Another thing I'm considering is posting the first few chapters of "Doc" Kent: The Man of Steel, a prose Elseworlds story that basically recasts Superman as Doc Savage. I started writing that well over a year ago, but hadn't done anything in quite some time... so I may post what I have written, and see if it gets me motivated to writing more.
I'm sure I'll have other ideas in the next few weeks, too... and I may do one post that's nothing but links to pages that I hit regularly or semi-regularly, that may be of interest to you guys!
Here's the last of the January '74 ads... for the Ready Rangers toys! These ads appeared in a number of comics, and as a kid, they really appealed to me. I think it was about this time that I was in my brief time in the Scouts.
This is obviously the kind of toy that wouldn't even appeal to kids these days, eh?
Kenner Toys managed to have quite a few ads in the comics of the 1970s, and probably in the 60s as well. Most of us probably recall their ads for the Super Powers toys of the 1980s more...
Anyway, I digress. I never had this particular toy when I was a kid (what can I say, never had much interest in sports, to be honest). I'm guessing this was some kind of spinoff of their Give-A-Show Projectors, which always appeared to be mini-movie projecors, but are just really slide projectors, with slide sets similar to what you see here.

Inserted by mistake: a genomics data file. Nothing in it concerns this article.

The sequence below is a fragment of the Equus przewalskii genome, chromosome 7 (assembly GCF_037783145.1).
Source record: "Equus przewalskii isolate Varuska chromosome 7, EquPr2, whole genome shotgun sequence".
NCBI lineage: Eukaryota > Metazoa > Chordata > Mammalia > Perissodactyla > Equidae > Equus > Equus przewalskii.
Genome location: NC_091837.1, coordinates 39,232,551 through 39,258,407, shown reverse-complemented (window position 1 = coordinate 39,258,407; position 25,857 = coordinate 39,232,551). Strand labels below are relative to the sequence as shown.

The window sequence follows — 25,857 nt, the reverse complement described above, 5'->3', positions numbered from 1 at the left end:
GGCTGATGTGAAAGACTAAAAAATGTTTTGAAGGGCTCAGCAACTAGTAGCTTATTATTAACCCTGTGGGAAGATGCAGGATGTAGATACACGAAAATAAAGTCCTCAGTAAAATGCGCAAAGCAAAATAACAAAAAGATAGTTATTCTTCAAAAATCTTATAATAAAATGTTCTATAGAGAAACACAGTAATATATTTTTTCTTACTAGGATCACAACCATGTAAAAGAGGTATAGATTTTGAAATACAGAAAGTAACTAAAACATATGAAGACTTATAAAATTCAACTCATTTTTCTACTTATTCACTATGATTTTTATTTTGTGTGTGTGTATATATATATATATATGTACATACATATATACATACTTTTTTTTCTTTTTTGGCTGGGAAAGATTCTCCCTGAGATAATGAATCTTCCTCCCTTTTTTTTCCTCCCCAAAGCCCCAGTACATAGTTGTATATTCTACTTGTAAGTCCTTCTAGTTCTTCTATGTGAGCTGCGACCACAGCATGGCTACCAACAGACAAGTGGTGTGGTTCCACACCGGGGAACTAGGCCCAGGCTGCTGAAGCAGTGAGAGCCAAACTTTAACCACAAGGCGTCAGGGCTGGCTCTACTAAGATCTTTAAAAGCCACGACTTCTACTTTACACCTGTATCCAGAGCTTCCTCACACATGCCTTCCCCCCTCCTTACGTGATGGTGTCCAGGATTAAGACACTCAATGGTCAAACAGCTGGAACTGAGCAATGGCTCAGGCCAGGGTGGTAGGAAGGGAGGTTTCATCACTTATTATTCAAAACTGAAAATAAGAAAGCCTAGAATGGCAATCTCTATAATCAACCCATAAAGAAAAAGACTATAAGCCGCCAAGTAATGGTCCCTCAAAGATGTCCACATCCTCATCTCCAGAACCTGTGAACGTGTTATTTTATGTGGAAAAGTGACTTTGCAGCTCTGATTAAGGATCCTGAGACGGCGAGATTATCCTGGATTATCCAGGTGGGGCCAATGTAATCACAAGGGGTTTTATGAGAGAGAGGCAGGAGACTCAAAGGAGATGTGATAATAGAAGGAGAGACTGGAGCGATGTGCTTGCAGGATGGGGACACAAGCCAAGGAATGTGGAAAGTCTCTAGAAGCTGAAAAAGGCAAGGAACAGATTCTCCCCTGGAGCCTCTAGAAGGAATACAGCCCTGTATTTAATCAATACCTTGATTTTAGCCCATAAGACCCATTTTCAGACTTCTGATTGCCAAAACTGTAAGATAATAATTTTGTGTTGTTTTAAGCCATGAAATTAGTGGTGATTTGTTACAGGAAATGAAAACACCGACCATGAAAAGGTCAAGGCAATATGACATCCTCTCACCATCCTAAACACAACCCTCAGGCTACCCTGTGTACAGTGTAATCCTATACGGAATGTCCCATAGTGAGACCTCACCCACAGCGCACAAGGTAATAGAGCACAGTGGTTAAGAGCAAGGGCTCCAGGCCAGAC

So... anyone reading this get this toy as a kid? Did it actually work?
Here's a house ad for a pair of 100-Page Super-Spectaculars, which were some of my favorite comics when I was a kid in the 70s... thanks to them, I was introduced to so many different comics characters, from the Golden Age and the Silver Age alike... but especially the Golden Age!
Unfortunately, these seem to be some of the priciest books of the 1970s at comics shows...
Howard Rogofsky... there's a name to conjure memories with, eh? He used to have ads all over the comics, it seems... and I have some vague memory that there was some kind of major scandal involved concerning him.
However, a brief web search reveals nothing of the sort, so it could mean I'm completely misremembering.
Anyway, Howard was probably the first guy to do mail order comics sales, and as such, deserves a spot in comics fandom history!
I hope you'll forgive me for this exercise in silliness, but sometimes things accumulate in my brain, and I have to let 'em out! Here's some random thoughts about comics-related matters...